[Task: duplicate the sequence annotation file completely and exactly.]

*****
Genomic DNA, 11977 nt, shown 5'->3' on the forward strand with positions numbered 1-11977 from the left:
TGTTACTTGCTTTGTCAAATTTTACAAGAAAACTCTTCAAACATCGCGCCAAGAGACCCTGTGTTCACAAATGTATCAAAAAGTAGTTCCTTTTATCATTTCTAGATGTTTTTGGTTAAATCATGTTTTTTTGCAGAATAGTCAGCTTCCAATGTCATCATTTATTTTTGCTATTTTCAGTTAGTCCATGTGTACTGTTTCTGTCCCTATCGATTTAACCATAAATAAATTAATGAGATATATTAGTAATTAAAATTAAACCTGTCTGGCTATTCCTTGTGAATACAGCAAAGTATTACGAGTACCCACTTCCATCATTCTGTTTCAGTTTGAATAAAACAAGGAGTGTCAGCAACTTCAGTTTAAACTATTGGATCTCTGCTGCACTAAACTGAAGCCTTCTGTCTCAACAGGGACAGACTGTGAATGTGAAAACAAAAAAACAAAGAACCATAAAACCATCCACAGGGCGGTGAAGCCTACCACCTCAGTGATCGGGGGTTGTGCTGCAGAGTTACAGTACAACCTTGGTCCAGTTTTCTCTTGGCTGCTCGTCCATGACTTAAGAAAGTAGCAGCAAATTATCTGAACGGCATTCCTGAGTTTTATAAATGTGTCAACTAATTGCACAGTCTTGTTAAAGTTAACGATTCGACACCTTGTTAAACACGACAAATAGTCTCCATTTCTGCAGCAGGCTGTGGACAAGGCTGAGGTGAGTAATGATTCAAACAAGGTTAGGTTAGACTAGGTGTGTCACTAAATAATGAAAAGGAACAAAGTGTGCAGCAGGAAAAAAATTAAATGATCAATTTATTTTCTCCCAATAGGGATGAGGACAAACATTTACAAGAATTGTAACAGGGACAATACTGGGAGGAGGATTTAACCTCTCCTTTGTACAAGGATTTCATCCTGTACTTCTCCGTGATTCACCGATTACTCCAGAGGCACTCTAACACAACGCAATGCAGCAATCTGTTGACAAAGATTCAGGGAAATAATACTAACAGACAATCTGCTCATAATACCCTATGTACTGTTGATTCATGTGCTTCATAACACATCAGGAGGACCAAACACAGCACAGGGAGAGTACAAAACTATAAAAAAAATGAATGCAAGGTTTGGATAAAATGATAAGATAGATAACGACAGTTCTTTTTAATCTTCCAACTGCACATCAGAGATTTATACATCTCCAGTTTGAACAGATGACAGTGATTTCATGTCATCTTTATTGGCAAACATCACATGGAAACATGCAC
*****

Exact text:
Genomic DNA, 11977 nt, shown 5'->3' on the forward strand with positions numbered 1-11977 from the left:
TGTTACTTGCTTTGTCAAATTTTACAAGAAAACTCTTCAAACATCGCGCCAAGAGACCCTGTGTTCACAAATGTATCAAAAAGTAGTTCCTTTTATCATTTCTAGATGTTTTTGGTTAAATCATGTTTTTTTGCAGAATAGTCAGCTTCCAATGTCATCATTTATTTTTGCTATTTTCAGTTAGTCCATGTGTACTGTTTCTGTCCCTATCGATTTAACCATAAATAAATTAATGAGATATATTAGTAATTAAAATTAAACCTGTCTGGCTATTCCTTGTGAATACAGCAAAGTATTACGAGTACCCACTTCCATCATTCTGTTTCAGTTTGAATAAAACAAGGAGTGTCAGCAACTTCAGTTTAAACTATTGGATCTCTGCTGCACTAAACTGAAGCCTTCTGTCTCAACAGGGACAGACTGTGAATGTGAAAACAAAAAAACAAAGAACCATAAAACCATCCACAGGGCGGTGAAGCCTACCACCTCAGTGATCGGGGGTTGTGCTGCAGAGTTACAGTACAACCTTGGTCCAGTTTTCTCTTGGCTGCTCGTCCATGACTTAAGAAAGTAGCAGCAAATTATCTGAACGGCATTCCTGAGTTTTATAAATGTGTCAACTAATTGCACAGTCTTGTTAAAGTTAACGATTCGACACCTTGTTAAACACGACAAATAGTCTCCATTTCTGCAGCAGGCTGTGGACAAGGCTGAGGTGAGTAATGATTCAAACAAGGTTAGGTTAGACTAGGTGTGTCACTAAATAATGAAAAGGAACAAAGTGTGCAGCAGGAAAAAAATTAAATGATCAATTTATTTTCTCCCAATAGGGATGAGGACAAACATTTACAAGAATTGTAACAGGGACAATACTGGGAGGAGGATTTAACCTCTCCTTTGTACAAGGATTTCATCCTGTACTTCTCCGTGATTCACCGATTACTCCAGAGGCACTCTAACACAACGCAATGCAGCAATCTGTTGACAAAGATTCAGGGAAATAATACTAACAGACAATCTGCTCATAATACCCTATGTACTGTTGATTCATGTGCTTCATAACACATCAGGAGGACCAAACACAGCACAGGGAGAGTACAAAACTATAAAAAAAATGAATGCAAGGTTTGGATAAAATGATAAGATAGATAACGACAGTTCTTTTTAATCTTCCAACTGCACATCAGAGATTTATACATCTCCAGTTTGAACAGATGACAGTGATTTCATGTCATCTTTATTGGCAAACATCACATGGAAACATGCAC